/American politician

American politician

Anna Chennault

Chennault and wife2.jpg
Native name



1923 but reported as (1925-06-23)June 23, 1925[1]

Died March 30, 2018(2018-03-30) (aged 94)
Other names Anna Chan Chennault
Anna Chen Chennault
Occupation Journalist
Political party Republican
Spouse(s) Claire Lee Chennault (married 1947–1958, his death)
Children Claire Anna and Cynthia Louise
Relatives Liao Zhongkai (great–uncle)

Anna Chennault, born Chan Sheng Mai[1] later spelled Chen Xiangmei (陳香梅, actual birth year 1923[1] but reported as June 23, 1925 – March 30, 2018), also known as Anna Chan Chennault or Anna Chen Chennault, was a war correspondent and prominent Republican member of the US China Lobby.[2] She was married to U.S. WWII aviator Claire Chennault.

Controversy surrounds Anna Chennault for the crucial role she may have played on behalf of the Richard Nixon 1968 presidential campaign in seeking to delay the Vietnam War peace negotiations. Such a delay would boost the chances for Nixon to win the presidential elections. Richard Nixon was not acting on behalf of the US government as of yet, and such interference in the peace process would, when proven, constitute treason according to the Logan Act.

Early life[edit]

Anna Chennault and husband

On June 23, 1925, Chen was born in Beijing, China. In 1935, her father, a diplomat, was sent to be the Chinese consul in Mexicali, Mexico and he could not afford to take his large family to Mexico on his salary.[3] Fearing war between Japan and China was brewing, he sent his wife and children to the British Crown Colony of Hong Kong to live with his mother.[3] In 1938, Chen’s mother died, and as an older sister Chen became a surrogate mother to her younger sisters.[4] As a girl, Chen was told by two of her teachers that her birthday falling on “fifth day of the fifth moon” on the Chinese calendar meant she was destined to be a writer.[5] On the morning of 8 December 1941, Chen was attending class at St. Paul’s high school when she was forced to take cover when the Japanese bombed the school.[6] Chen witnessed first-hand the battle of Hong Kong as the invading Japanese fought British, Indian and Canadian troops, ending with the surrender of Hong Kong on Christmas Day; in the interim, Chen spent much time hiding to avoid the bombs and shells as Hong Kong went up in flames.[7]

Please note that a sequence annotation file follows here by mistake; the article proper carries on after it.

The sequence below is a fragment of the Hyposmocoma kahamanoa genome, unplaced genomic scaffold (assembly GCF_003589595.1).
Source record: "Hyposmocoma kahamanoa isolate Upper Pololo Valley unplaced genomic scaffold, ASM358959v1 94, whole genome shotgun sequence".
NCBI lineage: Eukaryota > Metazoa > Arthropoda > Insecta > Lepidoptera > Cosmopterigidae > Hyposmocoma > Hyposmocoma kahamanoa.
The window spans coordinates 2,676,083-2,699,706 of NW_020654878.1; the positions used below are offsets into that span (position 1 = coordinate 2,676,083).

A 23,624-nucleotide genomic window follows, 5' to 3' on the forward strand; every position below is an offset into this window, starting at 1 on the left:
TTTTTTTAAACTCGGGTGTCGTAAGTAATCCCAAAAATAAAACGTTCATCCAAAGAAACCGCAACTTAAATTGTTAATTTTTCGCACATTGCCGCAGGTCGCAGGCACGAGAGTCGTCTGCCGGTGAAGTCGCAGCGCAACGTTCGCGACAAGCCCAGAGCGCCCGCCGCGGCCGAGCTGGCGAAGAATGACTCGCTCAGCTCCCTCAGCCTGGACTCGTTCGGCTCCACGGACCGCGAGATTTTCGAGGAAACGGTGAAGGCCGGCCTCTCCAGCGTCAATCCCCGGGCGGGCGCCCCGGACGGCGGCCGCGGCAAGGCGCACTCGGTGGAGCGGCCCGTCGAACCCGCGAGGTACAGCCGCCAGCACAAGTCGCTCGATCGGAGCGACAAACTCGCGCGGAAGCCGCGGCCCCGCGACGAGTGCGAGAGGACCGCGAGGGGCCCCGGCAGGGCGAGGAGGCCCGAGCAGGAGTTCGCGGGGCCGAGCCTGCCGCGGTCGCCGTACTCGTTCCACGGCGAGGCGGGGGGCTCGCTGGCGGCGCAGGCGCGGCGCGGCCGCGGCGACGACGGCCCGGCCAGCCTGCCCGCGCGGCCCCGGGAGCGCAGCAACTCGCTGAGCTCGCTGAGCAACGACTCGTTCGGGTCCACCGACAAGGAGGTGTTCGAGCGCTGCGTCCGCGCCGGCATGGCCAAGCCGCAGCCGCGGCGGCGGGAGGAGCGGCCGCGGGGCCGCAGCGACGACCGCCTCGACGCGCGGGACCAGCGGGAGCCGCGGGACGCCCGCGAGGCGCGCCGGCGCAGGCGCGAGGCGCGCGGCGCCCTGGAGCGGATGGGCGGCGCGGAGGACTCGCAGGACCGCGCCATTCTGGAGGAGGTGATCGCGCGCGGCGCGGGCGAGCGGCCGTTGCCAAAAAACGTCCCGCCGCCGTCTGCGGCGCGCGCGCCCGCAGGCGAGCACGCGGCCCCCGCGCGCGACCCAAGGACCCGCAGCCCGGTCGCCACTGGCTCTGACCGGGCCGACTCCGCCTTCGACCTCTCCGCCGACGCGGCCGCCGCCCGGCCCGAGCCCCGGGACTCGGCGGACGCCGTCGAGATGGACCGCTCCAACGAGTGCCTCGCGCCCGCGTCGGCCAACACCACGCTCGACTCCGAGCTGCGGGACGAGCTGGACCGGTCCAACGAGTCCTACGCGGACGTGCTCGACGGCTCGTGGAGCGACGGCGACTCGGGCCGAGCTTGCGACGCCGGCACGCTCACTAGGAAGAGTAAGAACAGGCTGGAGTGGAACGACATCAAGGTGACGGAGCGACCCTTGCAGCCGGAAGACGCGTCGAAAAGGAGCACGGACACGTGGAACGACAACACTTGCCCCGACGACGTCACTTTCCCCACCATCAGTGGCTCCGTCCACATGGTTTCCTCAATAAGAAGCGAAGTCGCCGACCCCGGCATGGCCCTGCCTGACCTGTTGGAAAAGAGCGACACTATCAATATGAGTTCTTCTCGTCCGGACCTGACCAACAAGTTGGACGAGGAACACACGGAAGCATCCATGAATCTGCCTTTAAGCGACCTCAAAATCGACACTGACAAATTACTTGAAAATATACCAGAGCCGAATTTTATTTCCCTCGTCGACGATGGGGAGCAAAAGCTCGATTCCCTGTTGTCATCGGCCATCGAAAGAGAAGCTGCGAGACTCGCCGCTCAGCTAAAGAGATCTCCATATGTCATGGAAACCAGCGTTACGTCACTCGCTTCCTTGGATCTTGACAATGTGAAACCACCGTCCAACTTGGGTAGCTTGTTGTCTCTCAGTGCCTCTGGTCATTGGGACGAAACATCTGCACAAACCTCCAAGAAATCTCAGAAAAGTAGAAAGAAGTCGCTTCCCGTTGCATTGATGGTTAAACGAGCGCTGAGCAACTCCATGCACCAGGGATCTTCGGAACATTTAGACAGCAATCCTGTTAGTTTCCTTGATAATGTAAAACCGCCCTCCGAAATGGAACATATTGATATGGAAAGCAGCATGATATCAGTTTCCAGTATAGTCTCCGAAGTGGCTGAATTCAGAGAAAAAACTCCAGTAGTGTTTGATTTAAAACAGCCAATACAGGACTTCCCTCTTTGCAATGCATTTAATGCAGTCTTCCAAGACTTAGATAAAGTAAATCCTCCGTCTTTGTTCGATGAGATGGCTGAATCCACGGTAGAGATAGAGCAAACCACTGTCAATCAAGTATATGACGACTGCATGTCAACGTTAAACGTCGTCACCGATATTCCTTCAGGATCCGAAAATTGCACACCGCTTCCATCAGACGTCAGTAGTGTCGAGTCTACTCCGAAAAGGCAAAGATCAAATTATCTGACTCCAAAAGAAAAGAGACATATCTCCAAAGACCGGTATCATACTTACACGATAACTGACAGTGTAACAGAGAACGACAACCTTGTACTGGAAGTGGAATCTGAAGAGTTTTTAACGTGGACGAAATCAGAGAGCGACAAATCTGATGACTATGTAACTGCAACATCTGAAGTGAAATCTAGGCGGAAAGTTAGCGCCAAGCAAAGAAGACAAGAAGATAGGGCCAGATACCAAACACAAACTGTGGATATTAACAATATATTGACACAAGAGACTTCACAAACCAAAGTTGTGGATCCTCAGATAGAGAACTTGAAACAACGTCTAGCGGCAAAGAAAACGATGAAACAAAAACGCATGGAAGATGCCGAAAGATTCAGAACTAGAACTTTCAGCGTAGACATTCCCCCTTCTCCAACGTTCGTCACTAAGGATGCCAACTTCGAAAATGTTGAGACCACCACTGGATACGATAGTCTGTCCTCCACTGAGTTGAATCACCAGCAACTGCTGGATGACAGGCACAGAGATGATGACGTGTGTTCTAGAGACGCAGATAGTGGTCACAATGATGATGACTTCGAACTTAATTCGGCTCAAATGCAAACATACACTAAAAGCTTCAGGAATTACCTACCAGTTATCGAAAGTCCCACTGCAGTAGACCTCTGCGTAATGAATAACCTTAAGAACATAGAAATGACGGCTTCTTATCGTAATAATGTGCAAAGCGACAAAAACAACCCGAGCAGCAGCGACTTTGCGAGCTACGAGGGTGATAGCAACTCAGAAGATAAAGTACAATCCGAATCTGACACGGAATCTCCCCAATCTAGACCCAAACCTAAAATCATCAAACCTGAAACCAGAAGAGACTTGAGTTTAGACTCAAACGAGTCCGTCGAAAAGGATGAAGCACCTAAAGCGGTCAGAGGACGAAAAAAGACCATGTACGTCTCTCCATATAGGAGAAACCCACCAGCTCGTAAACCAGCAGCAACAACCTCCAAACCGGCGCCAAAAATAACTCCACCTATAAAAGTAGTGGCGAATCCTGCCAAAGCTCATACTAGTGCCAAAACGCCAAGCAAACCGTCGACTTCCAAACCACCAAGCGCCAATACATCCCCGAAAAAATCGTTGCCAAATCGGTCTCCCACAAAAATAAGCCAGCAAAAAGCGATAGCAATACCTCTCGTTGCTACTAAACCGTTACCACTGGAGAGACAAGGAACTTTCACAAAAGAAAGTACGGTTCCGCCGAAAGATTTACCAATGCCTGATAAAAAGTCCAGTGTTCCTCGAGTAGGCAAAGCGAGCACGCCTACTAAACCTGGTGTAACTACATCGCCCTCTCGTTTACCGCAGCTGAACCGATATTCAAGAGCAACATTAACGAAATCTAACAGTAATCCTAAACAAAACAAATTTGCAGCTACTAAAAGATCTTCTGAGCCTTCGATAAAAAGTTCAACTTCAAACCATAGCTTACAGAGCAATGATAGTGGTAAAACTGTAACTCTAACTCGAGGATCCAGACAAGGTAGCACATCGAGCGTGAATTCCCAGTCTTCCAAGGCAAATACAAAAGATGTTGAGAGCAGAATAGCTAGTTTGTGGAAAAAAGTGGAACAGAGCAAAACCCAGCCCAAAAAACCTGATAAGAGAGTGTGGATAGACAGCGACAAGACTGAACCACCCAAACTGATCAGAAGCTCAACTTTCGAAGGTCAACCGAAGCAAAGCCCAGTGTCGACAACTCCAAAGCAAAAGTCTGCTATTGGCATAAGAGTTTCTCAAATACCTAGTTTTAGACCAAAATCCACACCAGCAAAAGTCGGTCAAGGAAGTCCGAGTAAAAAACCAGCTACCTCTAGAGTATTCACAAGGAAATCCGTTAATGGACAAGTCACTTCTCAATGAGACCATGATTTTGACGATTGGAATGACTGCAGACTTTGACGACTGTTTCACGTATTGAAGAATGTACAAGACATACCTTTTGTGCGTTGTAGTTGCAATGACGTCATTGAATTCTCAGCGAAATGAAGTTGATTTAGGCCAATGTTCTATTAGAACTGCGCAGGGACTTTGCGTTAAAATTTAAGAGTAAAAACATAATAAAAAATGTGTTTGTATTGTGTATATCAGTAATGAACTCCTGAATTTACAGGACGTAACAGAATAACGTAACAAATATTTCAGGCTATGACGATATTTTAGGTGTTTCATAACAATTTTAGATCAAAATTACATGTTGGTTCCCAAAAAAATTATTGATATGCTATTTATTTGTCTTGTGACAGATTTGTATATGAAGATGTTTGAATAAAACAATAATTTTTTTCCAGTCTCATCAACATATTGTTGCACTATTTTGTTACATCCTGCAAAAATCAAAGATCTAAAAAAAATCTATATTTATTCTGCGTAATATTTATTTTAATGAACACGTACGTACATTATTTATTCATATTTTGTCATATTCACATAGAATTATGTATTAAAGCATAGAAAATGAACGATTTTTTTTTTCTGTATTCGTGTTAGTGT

After taking Hong Kong, the Japanese declared all Chinese women to be prostitutes who were to have sex for free for the next three days with their fellow Asians, the Japanese soldiers to thank them for “liberating” them from the rule of the British “white devils”, which was merely an excuse for the Japanese to rape all Chinese women.[8] Chen together with her five sisters fled Hong Kong to Guilin in “free China” to escape the Japanese.[9] Chen attended Lingnan University, which was normally based in Hong Kong, but which had relocated to “free China”.[9] As refugees, Chen and her sisters lived in poverty during the war years, often having to eat weevil-ridden rice to survive.[9] In China, women have traditionally had a low status, and Chen remembered that her burning desire to be successful as a writer was to escape both her status as a Chinese woman and the poverty of war-time China.

Chen Xiangmei received a bachelor’s degree in Chinese from Lingnan University in 1944. She was a war correspondent for the Central News Agency from 1944 to 1948 and wrote for the Hsin Ming Daily News in Shanghai, from 1944 to 1949. She is the younger sister of Cynthia Chan, who was a US Army nurse in the Flying Tiger group under General Claire Chennault in Kunming. While visiting Cynthia Chan in Kunming, she met Chennault.[10][11] While working as a journalist in 1944, the 19-year-old Chen interviewed General Chennault, the dynamic and charismatic leader of the Flying Tigers, a man widely viewed in China as a war hero; his pilots had protected the Chinese people from the Japanese who bombed everything in China without mercy from 1937 on, killing hundreds of thousands.[12] After the interview, Chen had tea with Chennault, whose gentlemanly behavior and Southern charm left her feeling “awed” as she later remembered.[12]